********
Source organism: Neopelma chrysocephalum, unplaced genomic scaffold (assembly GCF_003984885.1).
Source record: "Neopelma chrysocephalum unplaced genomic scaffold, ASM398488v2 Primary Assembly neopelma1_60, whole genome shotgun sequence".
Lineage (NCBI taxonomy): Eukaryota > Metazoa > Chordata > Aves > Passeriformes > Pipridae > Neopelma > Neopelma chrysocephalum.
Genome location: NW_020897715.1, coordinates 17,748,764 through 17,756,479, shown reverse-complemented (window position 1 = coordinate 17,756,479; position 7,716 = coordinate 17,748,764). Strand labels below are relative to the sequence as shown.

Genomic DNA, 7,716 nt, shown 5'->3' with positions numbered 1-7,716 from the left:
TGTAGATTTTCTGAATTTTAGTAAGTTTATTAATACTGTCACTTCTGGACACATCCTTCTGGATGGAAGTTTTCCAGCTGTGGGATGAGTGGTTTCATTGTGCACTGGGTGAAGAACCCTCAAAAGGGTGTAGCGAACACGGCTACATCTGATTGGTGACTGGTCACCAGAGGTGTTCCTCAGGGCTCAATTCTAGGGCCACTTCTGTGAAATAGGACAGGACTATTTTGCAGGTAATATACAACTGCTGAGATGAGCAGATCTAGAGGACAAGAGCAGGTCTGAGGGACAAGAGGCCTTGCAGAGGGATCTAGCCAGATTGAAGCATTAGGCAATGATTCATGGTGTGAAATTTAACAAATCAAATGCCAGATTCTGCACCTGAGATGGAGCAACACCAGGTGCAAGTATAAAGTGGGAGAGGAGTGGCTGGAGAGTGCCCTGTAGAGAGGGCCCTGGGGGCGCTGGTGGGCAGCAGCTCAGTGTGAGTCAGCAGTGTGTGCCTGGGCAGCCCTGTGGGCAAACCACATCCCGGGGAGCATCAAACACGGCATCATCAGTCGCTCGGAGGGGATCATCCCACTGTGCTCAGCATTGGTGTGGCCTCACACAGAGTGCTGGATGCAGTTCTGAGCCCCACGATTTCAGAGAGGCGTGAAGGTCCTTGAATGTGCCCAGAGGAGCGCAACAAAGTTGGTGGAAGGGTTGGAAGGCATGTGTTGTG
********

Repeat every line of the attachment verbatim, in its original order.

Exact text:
Source organism: Neopelma chrysocephalum, unplaced genomic scaffold (assembly GCF_003984885.1).
Source record: "Neopelma chrysocephalum unplaced genomic scaffold, ASM398488v2 Primary Assembly neopelma1_60, whole genome shotgun sequence".
Lineage (NCBI taxonomy): Eukaryota > Metazoa > Chordata > Aves > Passeriformes > Pipridae > Neopelma > Neopelma chrysocephalum.
Genome location: NW_020897715.1, coordinates 17,748,764 through 17,756,479, shown reverse-complemented (window position 1 = coordinate 17,756,479; position 7,716 = coordinate 17,748,764). Strand labels below are relative to the sequence as shown.

Genomic DNA, 7,716 nt, shown 5'->3' with positions numbered 1-7,716 from the left:
TGTAGATTTTCTGAATTTTAGTAAGTTTATTAATACTGTCACTTCTGGACACATCCTTCTGGATGGAAGTTTTCCAGCTGTGGGATGAGTGGTTTCATTGTGCACTGGGTGAAGAACCCTCAAAAGGGTGTAGCGAACACGGCTACATCTGATTGGTGACTGGTCACCAGAGGTGTTCCTCAGGGCTCAATTCTAGGGCCACTTCTGTGAAATAGGACAGGACTATTTTGCAGGTAATATACAACTGCTGAGATGAGCAGATCTAGAGGACAAGAGCAGGTCTGAGGGACAAGAGGCCTTGCAGAGGGATCTAGCCAGATTGAAGCATTAGGCAATGATTCATGGTGTGAAATTTAACAAATCAAATGCCAGATTCTGCACCTGAGATGGAGCAACACCAGGTGCAAGTATAAAGTGGGAGAGGAGTGGCTGGAGAGTGCCCTGTAGAGAGGGCCCTGGGGGCGCTGGTGGGCAGCAGCTCAGTGTGAGTCAGCAGTGTGTGCCTGGGCAGCCCTGTGGGCAAACCACATCCCGGGGAGCATCAAACACGGCATCATCAGTCGCTCGGAGGGGATCATCCCACTGTGCTCAGCATTGGTGTGGCCTCACACAGAGTGCTGGATGCAGTTCTGAGCCCCACGATTTCAGAGAGGCGTGAAGGTCCTTGAATGTGCCCAGAGGAGCGCAACAAAGTTGGTGGAAGGGTTGGAAGGCATGTGTTGTG